Chlorine contact tank contact time, for iron bacteria?

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Hcw3

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I'm a hot-tub/spa newbie, zero experience, preparing to fill my new-to-me (old) spa for the first time. From my measurements, I'm guessing the tub's got about a 250 gal capacity.

We have well water, with a chlorine injector system along with a 120gal contact tank, which deals with the iron bacteria and sulfur, followed by a whole-house carbon filter (w/ backwash capability), and then the softener. I will bypass the softener to fill the hot-tub to avoid "softened water" problems.

Using a Taylor pool/spa kit, I've measured the free chlorine in the water between the contact tank and the carbon filter, it reads between 1.5-2.0ppm at that point, and I've measured the free chlorine after the carbon filter, using my (more precise?) test kit for household water, and I get zero-ppm. No chlorine smell and no sulfur at that point after the filter.

My question is about the contact-tank system.... how long does the chlorine-treated water need to stay in the contact tank, in order for the chlorine to 'do its thing' at killing the iron bacteria? ie: How much, and how often, can I pull out of this 120gal tank in one go, before I'd simply be pulling untreated water through?

Would it be best to only take out 75 gallons or so at a time, so the next filling of the contact tank has time to work? And then should I let it sit overnight, run the carbon-filter backwash, and then tap out another 75 gallons?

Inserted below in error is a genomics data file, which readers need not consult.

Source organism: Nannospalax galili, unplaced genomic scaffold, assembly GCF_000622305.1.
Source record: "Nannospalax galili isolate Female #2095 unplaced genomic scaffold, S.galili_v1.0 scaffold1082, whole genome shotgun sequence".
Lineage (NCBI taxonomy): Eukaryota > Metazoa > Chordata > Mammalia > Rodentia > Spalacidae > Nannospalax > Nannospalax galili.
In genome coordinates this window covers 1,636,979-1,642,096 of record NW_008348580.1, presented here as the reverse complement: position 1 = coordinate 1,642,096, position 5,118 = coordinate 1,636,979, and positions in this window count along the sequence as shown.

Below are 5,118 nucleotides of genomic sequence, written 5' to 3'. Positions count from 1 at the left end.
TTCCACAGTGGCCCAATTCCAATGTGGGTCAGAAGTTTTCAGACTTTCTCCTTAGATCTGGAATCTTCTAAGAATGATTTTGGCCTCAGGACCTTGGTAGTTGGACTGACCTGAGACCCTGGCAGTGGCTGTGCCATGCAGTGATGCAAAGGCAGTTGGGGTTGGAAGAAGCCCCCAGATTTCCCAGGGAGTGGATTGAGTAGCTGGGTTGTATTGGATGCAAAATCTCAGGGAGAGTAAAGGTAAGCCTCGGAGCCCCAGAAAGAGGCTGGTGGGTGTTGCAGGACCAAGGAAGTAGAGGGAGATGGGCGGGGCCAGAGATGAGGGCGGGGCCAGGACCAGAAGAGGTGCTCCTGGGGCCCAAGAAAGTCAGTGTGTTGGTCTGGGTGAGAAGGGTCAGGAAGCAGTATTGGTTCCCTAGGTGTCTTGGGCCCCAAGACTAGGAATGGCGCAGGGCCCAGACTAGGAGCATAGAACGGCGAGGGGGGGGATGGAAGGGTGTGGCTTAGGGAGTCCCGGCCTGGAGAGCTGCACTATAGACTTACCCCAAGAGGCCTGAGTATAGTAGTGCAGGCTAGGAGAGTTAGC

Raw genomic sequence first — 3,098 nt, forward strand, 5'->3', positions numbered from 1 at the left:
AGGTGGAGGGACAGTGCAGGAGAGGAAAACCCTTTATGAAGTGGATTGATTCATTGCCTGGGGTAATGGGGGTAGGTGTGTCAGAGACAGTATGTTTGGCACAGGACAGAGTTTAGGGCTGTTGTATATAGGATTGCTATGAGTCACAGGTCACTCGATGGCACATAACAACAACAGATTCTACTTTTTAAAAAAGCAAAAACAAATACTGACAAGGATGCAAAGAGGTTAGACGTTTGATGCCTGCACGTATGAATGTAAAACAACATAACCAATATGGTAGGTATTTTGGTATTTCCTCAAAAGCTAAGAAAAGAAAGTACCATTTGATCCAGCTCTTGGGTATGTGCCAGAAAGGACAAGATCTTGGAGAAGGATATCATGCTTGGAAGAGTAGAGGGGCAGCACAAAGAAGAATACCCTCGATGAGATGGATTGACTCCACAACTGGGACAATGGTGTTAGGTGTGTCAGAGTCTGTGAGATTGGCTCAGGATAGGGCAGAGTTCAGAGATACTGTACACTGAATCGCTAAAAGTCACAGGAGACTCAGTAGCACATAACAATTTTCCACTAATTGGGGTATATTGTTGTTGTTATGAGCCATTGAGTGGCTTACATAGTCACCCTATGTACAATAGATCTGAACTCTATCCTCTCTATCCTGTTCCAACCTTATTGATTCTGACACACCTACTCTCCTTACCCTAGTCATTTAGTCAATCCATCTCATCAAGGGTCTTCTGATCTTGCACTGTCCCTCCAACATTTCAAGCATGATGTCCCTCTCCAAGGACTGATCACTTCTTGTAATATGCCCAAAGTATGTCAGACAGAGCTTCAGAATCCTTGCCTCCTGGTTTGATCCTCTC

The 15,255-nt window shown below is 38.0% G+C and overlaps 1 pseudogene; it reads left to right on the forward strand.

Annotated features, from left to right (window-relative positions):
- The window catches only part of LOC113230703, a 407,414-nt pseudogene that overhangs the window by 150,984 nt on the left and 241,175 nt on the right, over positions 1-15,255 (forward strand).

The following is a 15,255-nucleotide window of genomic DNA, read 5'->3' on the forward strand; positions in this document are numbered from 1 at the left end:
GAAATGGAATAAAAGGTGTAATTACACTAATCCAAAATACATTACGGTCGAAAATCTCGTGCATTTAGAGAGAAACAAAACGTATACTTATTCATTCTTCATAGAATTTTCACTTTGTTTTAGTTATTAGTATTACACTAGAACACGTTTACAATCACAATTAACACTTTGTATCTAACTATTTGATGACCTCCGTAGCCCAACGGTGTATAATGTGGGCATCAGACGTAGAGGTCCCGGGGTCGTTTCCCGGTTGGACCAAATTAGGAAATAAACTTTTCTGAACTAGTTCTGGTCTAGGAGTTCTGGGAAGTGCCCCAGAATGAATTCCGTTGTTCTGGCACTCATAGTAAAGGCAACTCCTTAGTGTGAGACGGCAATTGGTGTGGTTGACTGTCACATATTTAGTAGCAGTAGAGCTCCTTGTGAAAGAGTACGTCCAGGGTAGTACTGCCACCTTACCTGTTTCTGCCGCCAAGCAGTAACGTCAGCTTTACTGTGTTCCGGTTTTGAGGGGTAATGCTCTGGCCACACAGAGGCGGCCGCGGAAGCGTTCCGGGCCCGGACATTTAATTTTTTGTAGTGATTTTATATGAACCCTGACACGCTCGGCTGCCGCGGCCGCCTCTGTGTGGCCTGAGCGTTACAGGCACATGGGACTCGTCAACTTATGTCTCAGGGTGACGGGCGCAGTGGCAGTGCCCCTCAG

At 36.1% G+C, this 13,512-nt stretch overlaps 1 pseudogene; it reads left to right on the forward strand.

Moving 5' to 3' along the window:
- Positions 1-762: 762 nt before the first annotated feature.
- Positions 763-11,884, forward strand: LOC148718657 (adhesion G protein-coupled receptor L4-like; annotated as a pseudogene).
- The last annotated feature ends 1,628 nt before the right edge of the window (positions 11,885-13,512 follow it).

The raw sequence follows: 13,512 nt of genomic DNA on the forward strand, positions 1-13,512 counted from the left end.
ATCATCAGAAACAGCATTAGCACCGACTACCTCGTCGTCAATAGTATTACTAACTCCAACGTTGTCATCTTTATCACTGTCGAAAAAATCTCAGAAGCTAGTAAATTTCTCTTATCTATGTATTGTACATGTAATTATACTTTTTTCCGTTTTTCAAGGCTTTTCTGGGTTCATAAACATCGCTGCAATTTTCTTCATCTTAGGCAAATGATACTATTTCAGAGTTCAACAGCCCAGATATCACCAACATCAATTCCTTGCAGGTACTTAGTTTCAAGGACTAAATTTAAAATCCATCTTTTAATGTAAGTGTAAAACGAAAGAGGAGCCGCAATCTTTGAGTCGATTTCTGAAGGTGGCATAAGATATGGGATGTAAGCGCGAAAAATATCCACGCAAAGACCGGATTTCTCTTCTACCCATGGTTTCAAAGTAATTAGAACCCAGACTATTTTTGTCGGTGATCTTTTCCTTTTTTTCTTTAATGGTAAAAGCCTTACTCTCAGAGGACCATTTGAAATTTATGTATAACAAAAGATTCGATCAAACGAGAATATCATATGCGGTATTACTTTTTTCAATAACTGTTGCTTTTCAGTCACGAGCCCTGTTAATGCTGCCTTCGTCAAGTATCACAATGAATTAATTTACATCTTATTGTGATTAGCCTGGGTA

Is overnight long enough or does the contact tank need more time to treat the water than that?

I did try filling the tub all in one shot a few months back (a "test fill"), and by the time it was full the water that was coming into the tub was smelling like sulfur.

Is there a better way to do it?

Thanks much for any help!

--
Harry
 

Reach4

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Where does your chlorine get injected -- before or after the pressure tank?

What controls when the injection pump runs?
 

Hcw3

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Thanks @Reach4.

The chlorine injector is between the pressure tank and the contact tank. The injector pump runs whenever the well pump is running.